* Nearby Niagara Falls’ population declined 51 percent to 50,000 from 102,000.
* Rochester, N.Y. numbered 211,000, down 37 percent from 332,00.
* Camden, N.J., had 77,000, down 38 percent from 125,000.
* Newark, N.J., was home to 227,000, a 37 percent decline from 442,000.

Aside from these numbers, too little hope and too much violence, what are these places like? Chrissie Hynde of the Pretenders provided one picture in My City Was Gone, a song about her hometown of Akron, Ohio. Its population dropped 35 percent to 199,000 from 290,000.

“I went back to Ohio,
and my city was gone.
There was no train station,
There was no downtown…”
“All my favorite places,
My city had been pulled down
Reduced to parking spaces…”
“But my pretty countryside,
Had been paved down the middle,
By a government that had no pride…”
“Hey, ho, oh way to go Ohio.”

Learning to count trees and their benefits

Street trees

New York City is about to embark on its third census of street trees. Photo by NYC Parks.

By Len Maniace

I’d like to learn to play the piano and to speak another language fluently, but instead I found myself learning how to count trees this Friday past. One does what one can.

About 20 of us would-be tree counters gathered at the Arsenal building off Fifth Avenue in the lower 60s, headquarters for the NYC Department of Parks and Recreation.

Soon we were out in a chilly wind that felt more like November learning to identify tree species, taking various measurements of said trees and assessing their health.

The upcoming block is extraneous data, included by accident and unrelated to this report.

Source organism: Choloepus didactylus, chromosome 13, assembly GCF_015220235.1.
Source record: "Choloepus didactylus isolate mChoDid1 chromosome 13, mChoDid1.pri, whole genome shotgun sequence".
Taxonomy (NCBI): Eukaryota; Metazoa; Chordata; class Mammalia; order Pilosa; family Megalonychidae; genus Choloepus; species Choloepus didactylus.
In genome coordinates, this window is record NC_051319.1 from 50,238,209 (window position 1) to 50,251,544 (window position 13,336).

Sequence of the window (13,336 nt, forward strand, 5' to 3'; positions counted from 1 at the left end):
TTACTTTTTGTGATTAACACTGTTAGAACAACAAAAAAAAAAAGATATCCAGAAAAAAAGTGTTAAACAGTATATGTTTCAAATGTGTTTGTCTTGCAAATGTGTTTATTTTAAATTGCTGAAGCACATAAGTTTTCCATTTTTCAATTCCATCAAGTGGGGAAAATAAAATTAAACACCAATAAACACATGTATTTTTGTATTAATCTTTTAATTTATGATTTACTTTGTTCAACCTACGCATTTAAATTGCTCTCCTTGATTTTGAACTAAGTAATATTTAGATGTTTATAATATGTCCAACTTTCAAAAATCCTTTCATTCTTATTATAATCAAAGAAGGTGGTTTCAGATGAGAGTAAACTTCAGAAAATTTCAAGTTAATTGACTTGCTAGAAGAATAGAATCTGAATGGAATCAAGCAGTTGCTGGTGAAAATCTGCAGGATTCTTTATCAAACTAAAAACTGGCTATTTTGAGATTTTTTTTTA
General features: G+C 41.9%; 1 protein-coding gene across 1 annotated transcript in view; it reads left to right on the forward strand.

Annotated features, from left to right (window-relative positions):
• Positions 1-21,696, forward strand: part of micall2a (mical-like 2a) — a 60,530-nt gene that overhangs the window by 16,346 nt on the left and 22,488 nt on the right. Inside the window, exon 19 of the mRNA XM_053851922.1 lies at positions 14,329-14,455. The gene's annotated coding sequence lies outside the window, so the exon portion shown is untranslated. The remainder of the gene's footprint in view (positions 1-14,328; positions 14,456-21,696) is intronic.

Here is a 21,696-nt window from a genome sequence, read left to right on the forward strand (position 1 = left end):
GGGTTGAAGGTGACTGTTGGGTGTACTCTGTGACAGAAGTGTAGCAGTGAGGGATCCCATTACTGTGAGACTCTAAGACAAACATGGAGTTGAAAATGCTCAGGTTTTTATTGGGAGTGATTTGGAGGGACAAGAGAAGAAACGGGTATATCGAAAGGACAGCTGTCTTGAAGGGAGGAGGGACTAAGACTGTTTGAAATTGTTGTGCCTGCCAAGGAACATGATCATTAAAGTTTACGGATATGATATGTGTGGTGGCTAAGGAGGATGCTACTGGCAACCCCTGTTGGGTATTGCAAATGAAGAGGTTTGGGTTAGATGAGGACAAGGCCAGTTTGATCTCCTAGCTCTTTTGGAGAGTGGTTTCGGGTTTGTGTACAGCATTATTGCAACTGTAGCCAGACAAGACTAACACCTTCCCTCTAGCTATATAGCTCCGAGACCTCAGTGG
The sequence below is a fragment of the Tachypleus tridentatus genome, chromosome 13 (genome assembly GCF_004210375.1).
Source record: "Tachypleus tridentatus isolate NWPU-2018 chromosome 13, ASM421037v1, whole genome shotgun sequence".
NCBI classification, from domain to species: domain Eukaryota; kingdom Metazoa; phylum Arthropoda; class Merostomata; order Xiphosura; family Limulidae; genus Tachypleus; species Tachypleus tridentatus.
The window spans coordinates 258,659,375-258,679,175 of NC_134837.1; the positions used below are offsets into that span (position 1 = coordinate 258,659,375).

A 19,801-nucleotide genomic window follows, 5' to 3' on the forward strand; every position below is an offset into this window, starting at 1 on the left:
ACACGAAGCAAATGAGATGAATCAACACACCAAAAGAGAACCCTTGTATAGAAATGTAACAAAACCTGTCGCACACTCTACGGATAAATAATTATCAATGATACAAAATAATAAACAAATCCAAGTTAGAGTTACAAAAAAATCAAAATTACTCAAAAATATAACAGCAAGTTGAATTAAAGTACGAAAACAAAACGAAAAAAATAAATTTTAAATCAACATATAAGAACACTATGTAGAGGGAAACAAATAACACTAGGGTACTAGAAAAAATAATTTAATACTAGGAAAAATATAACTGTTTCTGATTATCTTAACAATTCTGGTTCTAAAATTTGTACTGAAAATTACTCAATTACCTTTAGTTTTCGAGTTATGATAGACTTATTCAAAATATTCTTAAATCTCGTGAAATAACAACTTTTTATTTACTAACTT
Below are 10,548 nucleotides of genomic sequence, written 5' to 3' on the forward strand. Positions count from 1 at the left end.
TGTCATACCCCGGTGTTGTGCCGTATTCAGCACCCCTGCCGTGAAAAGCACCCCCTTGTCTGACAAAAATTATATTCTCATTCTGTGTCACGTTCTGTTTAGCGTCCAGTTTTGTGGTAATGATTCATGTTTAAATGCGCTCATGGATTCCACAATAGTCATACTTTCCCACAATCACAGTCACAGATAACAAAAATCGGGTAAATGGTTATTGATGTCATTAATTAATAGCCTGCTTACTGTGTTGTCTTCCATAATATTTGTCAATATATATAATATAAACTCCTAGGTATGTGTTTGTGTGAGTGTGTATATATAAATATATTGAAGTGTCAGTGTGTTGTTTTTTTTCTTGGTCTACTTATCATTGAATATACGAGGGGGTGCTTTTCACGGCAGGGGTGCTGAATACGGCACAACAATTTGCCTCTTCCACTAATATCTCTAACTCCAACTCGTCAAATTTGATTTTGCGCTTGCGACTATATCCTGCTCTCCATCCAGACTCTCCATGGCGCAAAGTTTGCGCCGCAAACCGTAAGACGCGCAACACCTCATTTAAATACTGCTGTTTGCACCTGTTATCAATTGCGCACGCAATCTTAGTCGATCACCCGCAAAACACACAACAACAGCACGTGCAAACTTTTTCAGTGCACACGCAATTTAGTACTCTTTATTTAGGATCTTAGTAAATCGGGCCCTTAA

All this focus on trees is for Tree Count 2015, the city’s third decennial census of street trees, an endeavor that could strike some as odd. Why not count telephone poles or birds – oh wait, the Audubon Society does count birds every Christmas.

Measuring the urban forest

As we wrote several weeks ago the city will depend heavily on volunteers – from 4,000 to 10,000 – for the count, which is set to begin in mid-May and run through the end of September. Friday morning was one of a dozen classes for volunteers to learn about the count so they can then help train a legion of citizen tree counters.

Sharing their expertise were Charles Cochran, the Street Tree Census Assistant Coordinator, and Philip Silva, co-founder and co-director of TreeKIT, a small nonprofit operation that built the digital tools allowing the census to switch from paper for recording tree details.

Along with a digital tablet for recording tree data, the two were equipped with a measuring wheel that looks like it might be unicycle for a small child. As you role the wheel on the ground it measures distance, sort of like an car odometer, only here we are measuring distances from tree to tree with the accuracy of one-tenth of a foot.

Checking trees: Dead or alive

Along with training, the volunteers will get a tree count guide that tells them how long to spend gathering 16 pieces of tree data: Step Six: Tree Structure: Alive, dead or a stump – five to 10 seconds. Step Eight: Identifying a Street Tree – approximately 60 seconds. To identify tree species there’s a dandy color poster that organizes trees according to characteristics as well as those most commonly found on city streets.